Property revaluation: 1,000 standards = no standard at all

Some Guilderland residents will be jolted when they get their school tax bills this month. Those living in the Voorheesville School District, for example, will see a nearly 12-percent hike from last year. New Scotland residents in the same school district will see their taxes decrease by about 2 percent.

How is this possible?

It has nothing to do with school spending but, rather, with how taxes are levied when a state-set equalization rate is applied. (See page-one story.)

New Scotland has conducted a town-wide reassessment of properties more recently than Guilderland and the value of its properties are closer to full-market value.

Guilderland hasn’t done a town-wide revaluation since 2005.  The town’s assessor, Karen VanWagenen, told us she will decide by the end of the year if she will recommend to the town board a full revaluation. We urge her to do so and, further, we urge the town board to follow through with the recommendation.

We know it’s a tough choice because it is costly. With the 2-percent tax cap, town governments are under pressure not to spend more than that amount. And VanWagenen points out that the last time Guilderland did revaluation, the assessor’s office had a staff of eight and could re-evaluate the residential properties in-house. That staff has been cut in half, to four, making in-house revaluation impossible.

At the same time, VanWagenen notes, the state’s Office of Real Property Tax Services has been cut by two-thirds and so is of little help.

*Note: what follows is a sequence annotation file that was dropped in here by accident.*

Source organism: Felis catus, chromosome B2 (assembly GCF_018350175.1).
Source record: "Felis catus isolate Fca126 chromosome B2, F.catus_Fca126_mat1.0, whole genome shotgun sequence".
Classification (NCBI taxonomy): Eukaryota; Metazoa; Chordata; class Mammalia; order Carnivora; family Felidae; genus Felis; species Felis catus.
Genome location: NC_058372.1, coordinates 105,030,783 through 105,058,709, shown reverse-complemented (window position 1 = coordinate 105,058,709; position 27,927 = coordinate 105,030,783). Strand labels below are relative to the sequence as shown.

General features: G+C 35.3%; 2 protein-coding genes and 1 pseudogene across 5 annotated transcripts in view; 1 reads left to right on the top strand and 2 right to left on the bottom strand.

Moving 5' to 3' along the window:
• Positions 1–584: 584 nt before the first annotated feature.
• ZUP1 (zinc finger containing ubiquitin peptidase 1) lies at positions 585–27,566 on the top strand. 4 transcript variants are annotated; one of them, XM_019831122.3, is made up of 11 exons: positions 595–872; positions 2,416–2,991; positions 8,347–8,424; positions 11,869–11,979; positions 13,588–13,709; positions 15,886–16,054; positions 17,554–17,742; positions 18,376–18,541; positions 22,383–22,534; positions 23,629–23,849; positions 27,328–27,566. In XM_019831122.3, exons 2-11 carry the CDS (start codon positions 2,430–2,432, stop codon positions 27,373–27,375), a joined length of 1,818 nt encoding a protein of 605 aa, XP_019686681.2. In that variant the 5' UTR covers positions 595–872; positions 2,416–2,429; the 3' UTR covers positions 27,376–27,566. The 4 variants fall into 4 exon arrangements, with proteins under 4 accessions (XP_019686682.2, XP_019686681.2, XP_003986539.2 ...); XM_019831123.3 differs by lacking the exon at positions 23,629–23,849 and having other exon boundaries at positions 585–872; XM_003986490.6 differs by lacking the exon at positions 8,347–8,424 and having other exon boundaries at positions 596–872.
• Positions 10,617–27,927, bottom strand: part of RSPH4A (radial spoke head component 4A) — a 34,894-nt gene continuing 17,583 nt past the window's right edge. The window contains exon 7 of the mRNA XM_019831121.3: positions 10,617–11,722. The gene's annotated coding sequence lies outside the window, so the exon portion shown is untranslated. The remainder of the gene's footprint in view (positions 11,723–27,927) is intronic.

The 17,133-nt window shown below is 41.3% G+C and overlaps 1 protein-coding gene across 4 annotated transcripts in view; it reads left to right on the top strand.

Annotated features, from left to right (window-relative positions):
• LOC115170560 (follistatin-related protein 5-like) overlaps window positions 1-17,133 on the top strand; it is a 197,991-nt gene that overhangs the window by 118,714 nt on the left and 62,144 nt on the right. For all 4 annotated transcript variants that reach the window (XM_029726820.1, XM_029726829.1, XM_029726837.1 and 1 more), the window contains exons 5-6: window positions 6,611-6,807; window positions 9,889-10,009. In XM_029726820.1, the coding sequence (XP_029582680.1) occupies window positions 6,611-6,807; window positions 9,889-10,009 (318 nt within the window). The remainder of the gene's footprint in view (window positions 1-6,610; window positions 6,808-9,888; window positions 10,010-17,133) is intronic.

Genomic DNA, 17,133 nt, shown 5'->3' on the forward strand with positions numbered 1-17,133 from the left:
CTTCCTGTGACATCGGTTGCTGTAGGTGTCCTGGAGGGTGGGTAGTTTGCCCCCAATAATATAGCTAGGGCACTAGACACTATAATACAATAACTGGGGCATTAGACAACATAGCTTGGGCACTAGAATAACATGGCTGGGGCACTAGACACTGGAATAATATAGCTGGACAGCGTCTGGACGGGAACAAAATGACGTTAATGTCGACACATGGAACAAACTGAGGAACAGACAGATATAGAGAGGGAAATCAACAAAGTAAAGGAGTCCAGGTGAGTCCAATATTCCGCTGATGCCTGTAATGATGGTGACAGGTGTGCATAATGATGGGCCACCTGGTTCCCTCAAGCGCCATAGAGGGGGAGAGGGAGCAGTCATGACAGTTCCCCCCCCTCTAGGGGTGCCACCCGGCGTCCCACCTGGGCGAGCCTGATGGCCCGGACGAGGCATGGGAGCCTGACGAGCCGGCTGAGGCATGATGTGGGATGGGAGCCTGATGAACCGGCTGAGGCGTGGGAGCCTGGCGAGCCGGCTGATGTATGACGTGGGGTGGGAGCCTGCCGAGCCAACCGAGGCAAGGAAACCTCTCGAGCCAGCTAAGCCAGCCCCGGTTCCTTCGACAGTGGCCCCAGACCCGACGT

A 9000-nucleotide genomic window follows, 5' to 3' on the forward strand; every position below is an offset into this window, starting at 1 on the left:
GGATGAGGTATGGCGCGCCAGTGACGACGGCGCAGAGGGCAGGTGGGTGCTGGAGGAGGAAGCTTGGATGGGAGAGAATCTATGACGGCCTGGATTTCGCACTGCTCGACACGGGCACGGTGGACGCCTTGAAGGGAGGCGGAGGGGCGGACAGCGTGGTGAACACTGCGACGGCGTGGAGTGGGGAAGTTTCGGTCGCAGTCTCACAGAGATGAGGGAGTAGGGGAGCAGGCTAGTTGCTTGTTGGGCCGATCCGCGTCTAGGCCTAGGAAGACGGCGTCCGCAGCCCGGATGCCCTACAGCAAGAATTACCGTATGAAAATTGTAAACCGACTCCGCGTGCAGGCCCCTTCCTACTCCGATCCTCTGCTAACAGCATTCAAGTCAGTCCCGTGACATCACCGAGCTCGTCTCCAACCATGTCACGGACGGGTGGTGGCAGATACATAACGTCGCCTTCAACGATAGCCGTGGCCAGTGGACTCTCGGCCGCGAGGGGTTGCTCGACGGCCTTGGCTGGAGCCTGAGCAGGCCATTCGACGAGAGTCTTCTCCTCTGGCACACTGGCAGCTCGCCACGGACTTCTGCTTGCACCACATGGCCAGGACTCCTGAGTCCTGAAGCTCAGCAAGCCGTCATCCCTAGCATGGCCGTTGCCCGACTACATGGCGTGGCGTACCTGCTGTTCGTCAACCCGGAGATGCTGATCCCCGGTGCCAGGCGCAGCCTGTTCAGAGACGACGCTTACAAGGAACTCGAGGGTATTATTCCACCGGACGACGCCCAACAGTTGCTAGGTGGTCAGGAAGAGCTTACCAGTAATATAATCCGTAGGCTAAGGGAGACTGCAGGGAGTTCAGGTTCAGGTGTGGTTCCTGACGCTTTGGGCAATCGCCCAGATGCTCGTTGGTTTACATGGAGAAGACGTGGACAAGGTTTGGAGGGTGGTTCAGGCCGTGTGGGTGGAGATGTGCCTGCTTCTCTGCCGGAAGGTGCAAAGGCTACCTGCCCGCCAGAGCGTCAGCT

But the problem is much larger than Guilderland; it is statewide. Unlike most states, New York has no law requiring revaluation at certain intervals.

We commend VanWagenen and Guilderland for challenging the huge drop in its equalization rate through an appeals process.

VanWagenen pursued the appeal, she told us, not to prove she was right, but because she cared about not hurting the town’s residents. “When equalization drops like that, what it does for the next year, is it reduces the value of people’s exemptions … I know what it would do to each person,” she said, naming those who get veterans, age, agriculture, and business exemptions.

In short, the dramatic drop hurts the town’s most vulnerable residents.

VanWagenen went on, “The people that live in Guilderland in other school districts, they’ll pick up a larger percentage. And Guilderland residents will be responsible for a larger percentage of Albany County taxes.”

This sort of chaos and pain could be avoided by needed change at the state level.

We were struck as we watched the Aug. 23 hearing before the state’s Office of Real Property Tax Service Board how each of the three panel members conceded the state’s system was flawed.

In the end, all three had to vote the same way or no resolution could be passed. That’s because the board has just three members instead of the five it should have.

There have been four resignations in the past four years, a spokesman for the Office of Real Property Tax Services told us. The positions are hard to fill, he said, because “it’s not easy to find knowledgeable people who are willing to be on the board.”

This is a sign of a system in distress.

Guilderland was represented at the hearing by Laurence Farbstein, president of Industrial & Utility Valuation Consultants. He argued that assessments should be made countywide and that the current system of small, random sampling can lead to inaccuracies.

Guilderland’s commercial sample this year was based on just five properties: Stuyvesant Plaza, the Hampton Inn, and three apartment complexes.

“There is a disconnect,” Farbstein said. When regional trends show a 1-percent adjustment factor, he said, it makes no sense that Guilderland’s commercial properties were valued at $935 million in 2015 and $1.26 billion in 2017 — an increase of 35 percent. “Either the trend bears no relationship to what’s happening in a community or … the selection process..and the way the properties are chosen have skewed the numbers,” Farbstein said.